Which Lightning player will lead a series comeback?

Stamkos says Bolts can't change gameplan (1:07)

Steven Stamkos says the Lightning have gotten away from what has made them successful, especially on defense. (1:07)

The Tampa Bay Lightning have been outclassed by the Washington Capitals, losing the first two games of the Eastern Conference Final -- and at home, too.

In order for the Lightning to come back and win the series against the Capitals, ______ will have to step up with a Conn Smythe-caliber performance.

Emily Kaplan: After Nikita Kucherov went pointless in the first three games of the series against the Boston Bruins, Lightning coach Jon Cooper was asked if he was worried about his 100-point scorer. Short answer? No. Long answer: "Kuch is one of those guys that every time he has the puck in the offensive zone, your heart skips a beat. Every time he has it, there's a chance it's going in. You just have to reinforce that. ... Eventually those pucks will [go in]."

In the first two games against the Caps, Kucherov has picked up an assist in each game, but has zero even-strength points. He hasn't provided the palpitations we've come to expect from him; really, none of the Lightning players have. The Capitals are clogging the neutral zone and shooting lanes, hampering what's usually a high-octane offense.

If the Lightning are going to win this series, a player like Kucherov is going to have to take over -- and those pucks, as Cooper said, will have to go in.

Greg Wyshynski: Steven Stamkos. Full stop.

Look across the ice. The only player since 2008 with more goals than Stamkos (348) in the regular season is Alex Ovechkin (509). Ovechkin is exerting his will on this postseason in a way we haven't seen before, not just scoring at the expected rate, but scoring when it matters most. Stamkos has 13 points in 12 games, but all but four of them have come on the power play. That's not to say they don't count as much as a 5-on-5 point, but this series clearly isn't going to be about special teams. It's going to be about converting even-strength chances rather than over-passing. It's going to be about winning the possession game, which Tampa showed it can do in the previous round. And it's going to take a star player stepping up with an effort befitting one in a must-win game.

Stamkos hasn't been a problem, per se, but he can be a solution. If he can't be ... well, just because you've played for a Stanley Cup doesn't mean you've won one. And the guy on the other side of the ice looks like he wants to win one by any means necessary.

Chris Peters: Giving up 10 goals in the first two games isn't completely on goaltender Andrei Vasilevskiy, but if he doesn't have his best going forward, this series will be a short one.

On some of Washington's goals, you just have to tip your cap, like Tom Wilson's early tip in Game 2 or the goals scored on odd-man breaks. However, those two goals allowed at the end of the second period in Game 2 -- particularly the soft Evgeny Kuznetsov goal -- were back-breaking.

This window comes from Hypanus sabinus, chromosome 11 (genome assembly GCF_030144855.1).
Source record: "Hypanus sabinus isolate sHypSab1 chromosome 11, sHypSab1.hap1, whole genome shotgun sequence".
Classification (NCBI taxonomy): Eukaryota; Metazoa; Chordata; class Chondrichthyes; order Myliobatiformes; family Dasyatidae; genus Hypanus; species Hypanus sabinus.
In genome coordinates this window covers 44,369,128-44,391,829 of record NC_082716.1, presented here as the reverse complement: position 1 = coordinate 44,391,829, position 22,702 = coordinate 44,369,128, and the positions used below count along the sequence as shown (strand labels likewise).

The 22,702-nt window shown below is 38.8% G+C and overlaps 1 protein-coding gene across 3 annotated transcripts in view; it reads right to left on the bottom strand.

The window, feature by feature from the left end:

This is Vasilevskiy's first postseason as the sole owner of Tampa's net. He's still young and has plenty of experience to gain, but he needs to be a stopper and give his team a chance. With how well Washington has played in this series so far, he'll have to probably do more than give the team a chance. He's going to have to steal some games. Cooper was quick to confirm that Vasilevskiy is his guy going forward.

Coming off of a career year where at times he was the best player on a team full of stars, the 23-year-old has to find a way to get that back on the road.

Ben Arledge: I agree with Emily and Chris, as Kucherov and Vasilevskiy are two big ones here. But for the sake of variety, I'll go with Victor Hedman. The 6-foot-6 impact defenseman has played more than 26 minutes per game to lead the Bolts this postseason, but he has just eight assists and a goose egg in the goal column so far in the playoffs. He scored 17 times during the regular season and tallied 26 power-play points while quarterbacking the Lightning's unit. Hedman is going to have to start finding the back of the net if the Lightning want to claw back into this series.

The good news for Lightning fans is that he's too good to be held in check much longer. He'll also have to pick up his defensive play, with Tampa Bay leaning on him for big minutes as a top-pair blueliner. As Chris pointed out, the 10 goals through the first two games of the series aren't entirely on Vasilevskiy, and they obviously aren't on Hedman either, but as a collective group, the defense needs to step up. That starts with Hedman. Look for the Swede to put together a strong game both offensively and defensively on Tuesday to help Tampa Bay avoid a devastating three-game deficit.